October in Maine offers colorful leaves and paths to lighthouses teeming with tourists, but some days during early morning hours are simply still. Especially at Stonington.
One of our favorite places to visit in Maine, Stonington is a working harbor where more than 300 boats bring in some of the biggest lobster hauls in the state. On any given day in the summer, you can expect to see lobstermen in full swing heaving heavy traps out of boats onto shore and tourists bustling around town, cameras in hand ready to capture shots of the town that time forgot. It’s the oldness of Stonington that appeals to us — from buildings that have withstood blustery winds and frigid winters for years to the people who work the waters the way their fathers and grandfathers did.
But on this particular morning, a light fog settled on the landscape, covering both the shore and the waters in pale gray.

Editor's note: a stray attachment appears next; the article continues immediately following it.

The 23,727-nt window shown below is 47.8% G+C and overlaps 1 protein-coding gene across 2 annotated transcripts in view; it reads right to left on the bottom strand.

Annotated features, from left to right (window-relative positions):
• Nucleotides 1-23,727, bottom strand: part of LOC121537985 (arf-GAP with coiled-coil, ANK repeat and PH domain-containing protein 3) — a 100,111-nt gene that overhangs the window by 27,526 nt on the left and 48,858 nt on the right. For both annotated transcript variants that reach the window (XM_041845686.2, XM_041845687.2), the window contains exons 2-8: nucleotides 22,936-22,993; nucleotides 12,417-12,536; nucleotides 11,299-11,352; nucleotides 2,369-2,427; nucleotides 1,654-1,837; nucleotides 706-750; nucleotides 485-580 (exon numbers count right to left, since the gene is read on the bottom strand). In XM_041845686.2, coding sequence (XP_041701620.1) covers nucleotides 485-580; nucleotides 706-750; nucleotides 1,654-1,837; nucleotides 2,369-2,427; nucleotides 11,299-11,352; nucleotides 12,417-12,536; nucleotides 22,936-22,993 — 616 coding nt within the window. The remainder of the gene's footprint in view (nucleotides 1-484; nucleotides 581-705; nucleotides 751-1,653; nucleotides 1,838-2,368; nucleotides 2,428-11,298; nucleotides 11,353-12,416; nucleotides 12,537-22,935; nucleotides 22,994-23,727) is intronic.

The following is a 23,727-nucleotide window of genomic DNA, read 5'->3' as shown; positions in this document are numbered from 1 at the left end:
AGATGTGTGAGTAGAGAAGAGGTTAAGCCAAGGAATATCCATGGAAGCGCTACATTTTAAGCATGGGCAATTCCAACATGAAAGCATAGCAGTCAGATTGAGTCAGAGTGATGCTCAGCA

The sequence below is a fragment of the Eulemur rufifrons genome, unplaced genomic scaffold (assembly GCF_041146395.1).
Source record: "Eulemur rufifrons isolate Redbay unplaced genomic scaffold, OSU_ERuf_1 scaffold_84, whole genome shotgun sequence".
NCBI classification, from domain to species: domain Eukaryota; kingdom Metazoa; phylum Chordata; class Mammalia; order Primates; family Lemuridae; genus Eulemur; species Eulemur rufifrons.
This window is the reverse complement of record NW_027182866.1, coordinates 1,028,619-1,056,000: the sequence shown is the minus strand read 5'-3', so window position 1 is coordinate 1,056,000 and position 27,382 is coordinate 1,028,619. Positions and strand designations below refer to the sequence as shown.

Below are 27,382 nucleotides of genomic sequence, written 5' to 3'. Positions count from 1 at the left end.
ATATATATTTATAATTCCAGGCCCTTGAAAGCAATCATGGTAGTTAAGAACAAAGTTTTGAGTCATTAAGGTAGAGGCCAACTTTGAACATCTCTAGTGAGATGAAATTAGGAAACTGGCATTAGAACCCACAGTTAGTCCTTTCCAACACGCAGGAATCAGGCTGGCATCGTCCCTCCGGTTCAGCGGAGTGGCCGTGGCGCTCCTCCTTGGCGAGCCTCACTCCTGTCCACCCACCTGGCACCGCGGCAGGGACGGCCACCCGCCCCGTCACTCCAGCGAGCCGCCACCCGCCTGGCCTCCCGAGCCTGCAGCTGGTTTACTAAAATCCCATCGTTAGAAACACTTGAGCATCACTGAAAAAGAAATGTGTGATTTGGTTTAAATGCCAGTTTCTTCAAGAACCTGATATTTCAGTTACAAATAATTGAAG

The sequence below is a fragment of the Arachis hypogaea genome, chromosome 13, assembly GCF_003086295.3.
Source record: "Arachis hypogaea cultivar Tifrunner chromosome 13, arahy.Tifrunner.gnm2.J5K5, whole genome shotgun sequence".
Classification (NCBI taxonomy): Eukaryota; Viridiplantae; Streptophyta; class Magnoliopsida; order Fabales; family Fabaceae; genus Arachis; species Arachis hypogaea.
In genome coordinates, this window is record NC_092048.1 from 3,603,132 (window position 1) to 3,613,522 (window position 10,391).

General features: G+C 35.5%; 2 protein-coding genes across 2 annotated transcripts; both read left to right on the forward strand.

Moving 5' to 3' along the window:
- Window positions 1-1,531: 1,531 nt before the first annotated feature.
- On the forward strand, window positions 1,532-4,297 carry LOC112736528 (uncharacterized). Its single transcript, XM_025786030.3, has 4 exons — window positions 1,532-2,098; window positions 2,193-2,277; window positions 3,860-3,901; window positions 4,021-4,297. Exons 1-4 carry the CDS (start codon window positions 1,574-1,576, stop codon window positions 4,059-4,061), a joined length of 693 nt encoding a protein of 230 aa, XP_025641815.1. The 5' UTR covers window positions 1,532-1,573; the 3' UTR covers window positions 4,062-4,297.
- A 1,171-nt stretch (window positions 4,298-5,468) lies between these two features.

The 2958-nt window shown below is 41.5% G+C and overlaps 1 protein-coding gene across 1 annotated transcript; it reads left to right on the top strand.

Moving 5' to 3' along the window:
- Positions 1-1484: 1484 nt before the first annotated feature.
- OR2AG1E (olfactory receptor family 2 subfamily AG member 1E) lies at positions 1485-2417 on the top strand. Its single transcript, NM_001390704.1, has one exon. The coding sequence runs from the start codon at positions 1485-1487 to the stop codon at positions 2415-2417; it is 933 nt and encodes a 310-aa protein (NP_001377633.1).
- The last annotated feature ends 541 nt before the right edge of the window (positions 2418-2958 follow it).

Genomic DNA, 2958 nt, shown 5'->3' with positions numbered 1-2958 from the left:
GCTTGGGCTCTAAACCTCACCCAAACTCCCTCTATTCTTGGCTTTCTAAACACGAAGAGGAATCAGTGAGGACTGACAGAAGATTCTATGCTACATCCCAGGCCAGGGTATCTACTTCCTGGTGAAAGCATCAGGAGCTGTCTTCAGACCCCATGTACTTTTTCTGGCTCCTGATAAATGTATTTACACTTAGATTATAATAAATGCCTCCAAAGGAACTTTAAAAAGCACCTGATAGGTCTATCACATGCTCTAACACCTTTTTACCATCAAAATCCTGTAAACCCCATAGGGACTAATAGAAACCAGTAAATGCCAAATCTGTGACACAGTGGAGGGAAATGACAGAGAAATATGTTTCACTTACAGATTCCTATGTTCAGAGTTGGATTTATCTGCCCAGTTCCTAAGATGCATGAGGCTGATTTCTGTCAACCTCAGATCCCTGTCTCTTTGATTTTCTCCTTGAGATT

The town of Stonington, usually busy with tourists shopping, eating at restaurants, and being entertained at the Opera House, was empty . . . as were most touristy towns after Columbus Day, the unofficial start of winter in Maine.
This usually busy harbor with no one in sight (shore birds and seagulls excepted) offered only the sounds of frothy waves and flags flapping in the wind.
We scanned the landscape for color anywhere we could find it — from the red of a life preserver . . .
to the gold of lichens (or some such growth) on the banks.
We counted ourselves lucky to be viewing a wintry scene alone in one of Maine’s most active harbors.
Stonington, Maine: looking good in any weather!
Have you been to Stonington? We’d love to know what you think of this lobstering town Down East.
For more information:
For more of our travels in Maine, check out Autumn Down East.